AB 13 seeks to prevent algorithm-driven systems from resulting in discrimination.
- Edmundo Cuevas
- (916) 319-2049
SACRAMENTO – Assemblymember Ed Chau (D–Monterey Park) introduced legislation that would bring accountability and transparency to algorithm-driven systems used by businesses and public entities, which rely on machine learning or artificial intelligence to make decisions affecting people’s lives.
Specifically, Assembly Bill (AB) 13, titled the Automated Decision System Accountability Act of 2021, would require any business in California that provides a program or device using an automated decision system, or ADS, to establish processes to continually test for biases during its development and usage, and to conduct an impact assessment to determine any disproportionate impacts on protected classes.
“As more entities develop and rely on the use of algorithm-driven systems in making critical decisions, we need to mitigate any negative impacts they present to people’s lives,” said Assemblymember Ed Chau. “Establishing accountability and transparency measures for these systems is increasingly urgent, especially as we seek to rebuild our economy in an equitable way following the impacts of COVID-19. If we take no action now, it will become increasingly difficult to implement these regulations since more entities will have deployed an ADS infrastructure without consideration for these issues.”
According to a 2019 report by The Brookings Institution’s Artificial Intelligence and Emerging Technology Initiative, “algorithmic or automated decision systems use data and statistical analyses to classify people and assess their eligibility for a benefit or penalty.” The application of these systems can assist with credit decisions, employment screening, insurance eligibility, and marketing, as well as the delivery of government services, criminal justice sentencing, and probation decisions.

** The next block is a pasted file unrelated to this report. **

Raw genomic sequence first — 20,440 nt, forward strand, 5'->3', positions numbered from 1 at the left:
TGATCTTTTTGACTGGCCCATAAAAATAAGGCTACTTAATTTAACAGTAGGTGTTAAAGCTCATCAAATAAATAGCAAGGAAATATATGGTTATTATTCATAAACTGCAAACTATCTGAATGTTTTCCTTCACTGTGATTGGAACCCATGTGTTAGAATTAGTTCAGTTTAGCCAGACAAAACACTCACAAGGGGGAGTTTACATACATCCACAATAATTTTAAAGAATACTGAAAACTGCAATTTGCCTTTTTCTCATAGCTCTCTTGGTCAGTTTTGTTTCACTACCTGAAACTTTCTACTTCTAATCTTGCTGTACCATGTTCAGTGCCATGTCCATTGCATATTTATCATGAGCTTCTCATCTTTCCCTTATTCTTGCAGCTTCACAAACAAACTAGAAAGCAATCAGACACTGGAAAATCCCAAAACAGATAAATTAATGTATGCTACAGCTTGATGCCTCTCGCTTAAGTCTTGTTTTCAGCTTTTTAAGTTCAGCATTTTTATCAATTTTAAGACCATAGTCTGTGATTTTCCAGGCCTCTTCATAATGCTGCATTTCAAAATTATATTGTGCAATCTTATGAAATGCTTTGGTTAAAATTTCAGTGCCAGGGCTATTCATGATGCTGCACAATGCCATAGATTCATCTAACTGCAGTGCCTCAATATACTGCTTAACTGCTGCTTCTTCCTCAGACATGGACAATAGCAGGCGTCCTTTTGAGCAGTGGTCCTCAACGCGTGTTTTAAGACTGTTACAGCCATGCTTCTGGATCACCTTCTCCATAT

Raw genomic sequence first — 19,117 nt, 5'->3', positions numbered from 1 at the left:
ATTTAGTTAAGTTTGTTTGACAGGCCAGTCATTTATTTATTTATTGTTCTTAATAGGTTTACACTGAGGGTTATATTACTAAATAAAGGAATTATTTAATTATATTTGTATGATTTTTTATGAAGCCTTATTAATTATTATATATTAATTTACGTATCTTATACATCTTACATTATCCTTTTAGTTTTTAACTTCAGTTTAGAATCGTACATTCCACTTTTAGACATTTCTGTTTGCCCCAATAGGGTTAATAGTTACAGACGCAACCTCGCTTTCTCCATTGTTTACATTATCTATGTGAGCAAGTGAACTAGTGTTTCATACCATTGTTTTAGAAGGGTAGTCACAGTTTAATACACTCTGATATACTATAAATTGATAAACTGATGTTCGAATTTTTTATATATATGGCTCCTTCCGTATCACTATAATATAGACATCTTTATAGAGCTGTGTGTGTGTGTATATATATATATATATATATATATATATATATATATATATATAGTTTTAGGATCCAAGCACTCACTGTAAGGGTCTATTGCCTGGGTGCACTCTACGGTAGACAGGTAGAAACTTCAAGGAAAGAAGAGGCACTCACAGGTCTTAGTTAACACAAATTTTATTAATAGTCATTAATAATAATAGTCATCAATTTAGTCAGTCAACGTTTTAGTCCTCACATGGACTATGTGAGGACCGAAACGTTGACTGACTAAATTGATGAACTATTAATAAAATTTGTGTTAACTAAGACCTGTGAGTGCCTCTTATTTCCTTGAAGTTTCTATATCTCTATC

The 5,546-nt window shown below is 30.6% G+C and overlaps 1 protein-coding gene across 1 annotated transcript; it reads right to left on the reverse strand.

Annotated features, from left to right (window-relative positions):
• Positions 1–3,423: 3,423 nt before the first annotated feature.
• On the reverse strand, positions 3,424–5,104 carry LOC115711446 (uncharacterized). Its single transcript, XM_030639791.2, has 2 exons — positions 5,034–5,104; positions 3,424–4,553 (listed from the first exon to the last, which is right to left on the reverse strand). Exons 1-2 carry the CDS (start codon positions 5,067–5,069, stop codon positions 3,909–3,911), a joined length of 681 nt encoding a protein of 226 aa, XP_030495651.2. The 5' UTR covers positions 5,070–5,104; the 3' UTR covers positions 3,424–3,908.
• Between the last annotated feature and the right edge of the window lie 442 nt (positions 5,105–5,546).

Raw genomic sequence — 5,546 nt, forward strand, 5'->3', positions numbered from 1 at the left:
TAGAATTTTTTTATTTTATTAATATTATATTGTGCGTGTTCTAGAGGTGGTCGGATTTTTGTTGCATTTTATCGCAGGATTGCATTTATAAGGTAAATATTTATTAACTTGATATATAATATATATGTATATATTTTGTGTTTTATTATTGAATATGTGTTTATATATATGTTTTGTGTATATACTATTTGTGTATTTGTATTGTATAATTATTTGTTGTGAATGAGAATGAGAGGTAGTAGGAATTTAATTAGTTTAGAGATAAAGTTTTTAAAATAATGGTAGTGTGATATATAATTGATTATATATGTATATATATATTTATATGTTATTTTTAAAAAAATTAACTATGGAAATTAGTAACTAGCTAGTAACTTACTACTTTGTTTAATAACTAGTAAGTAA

A survey released in 2018 by the Pew Research Center found that public attitudes toward algorithmic decision-making reflect concern that many of these systems simply reinforce existing biases and disparities under the guise of algorithmic neutrality. The survey revealed that six-in-ten Americans (58%) feel that computer programs will always reflect the biases of the people who designed them, and their use is unacceptable due to concerns around data privacy, fairness, and overall effectiveness.
”Algorithmic bias is shockingly common, and affects everything from policing to decisions on who gets a mortgage or is admitted to college,” said Greenlining Institute Technology Equity Legal Counsel Vinhcent Le, who is currently completing a report on algorithmic bias to be released next year. “The bias built into these automated decision systems is usually unintentional, but it does real harm to people of color and women. We need accountability and transparency to begin to fix deeply flawed systems.”
The Greenlining Institute is the sponsor of the Automated Decision System Accountability Act of 2021.
Assemblymember Ed Chau represents the 49th Assembly District, comprised of the communities of Alhambra, Arcadia, El Monte, Monterey Park, Rosemead, San Gabriel, San Marino, Temple City and portions of Montebello, and South El Monte.